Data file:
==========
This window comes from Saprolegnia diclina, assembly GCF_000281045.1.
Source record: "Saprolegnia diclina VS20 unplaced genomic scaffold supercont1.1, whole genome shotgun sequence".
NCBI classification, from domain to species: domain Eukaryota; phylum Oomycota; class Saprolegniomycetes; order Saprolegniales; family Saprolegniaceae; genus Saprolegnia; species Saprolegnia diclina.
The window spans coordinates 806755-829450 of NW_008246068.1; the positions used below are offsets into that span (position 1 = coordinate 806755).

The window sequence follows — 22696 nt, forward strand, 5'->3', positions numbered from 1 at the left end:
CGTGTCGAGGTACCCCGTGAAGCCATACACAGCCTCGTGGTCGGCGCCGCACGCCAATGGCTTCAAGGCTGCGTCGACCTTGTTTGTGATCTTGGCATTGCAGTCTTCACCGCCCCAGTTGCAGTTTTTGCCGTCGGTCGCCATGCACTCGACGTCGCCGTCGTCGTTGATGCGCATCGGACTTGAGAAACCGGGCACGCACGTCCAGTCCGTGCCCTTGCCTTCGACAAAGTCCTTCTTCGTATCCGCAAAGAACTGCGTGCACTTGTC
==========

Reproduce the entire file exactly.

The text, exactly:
This window comes from Saprolegnia diclina, assembly GCF_000281045.1.
Source record: "Saprolegnia diclina VS20 unplaced genomic scaffold supercont1.1, whole genome shotgun sequence".
NCBI classification, from domain to species: domain Eukaryota; phylum Oomycota; class Saprolegniomycetes; order Saprolegniales; family Saprolegniaceae; genus Saprolegnia; species Saprolegnia diclina.
The window spans coordinates 806755-829450 of NW_008246068.1; the positions used below are offsets into that span (position 1 = coordinate 806755).

The window sequence follows — 22696 nt, forward strand, 5'->3', positions numbered from 1 at the left end:
CGTGTCGAGGTACCCCGTGAAGCCATACACAGCCTCGTGGTCGGCGCCGCACGCCAATGGCTTCAAGGCTGCGTCGACCTTGTTTGTGATCTTGGCATTGCAGTCTTCACCGCCCCAGTTGCAGTTTTTGCCGTCGGTCGCCATGCACTCGACGTCGCCGTCGTCGTTGATGCGCATCGGACTTGAGAAACCGGGCACGCACGTCCAGTCCGTGCCCTTGCCTTCGACAAAGTCCTTCTTCGTATCCGCAAAGAACTGCGTGCACTTGTC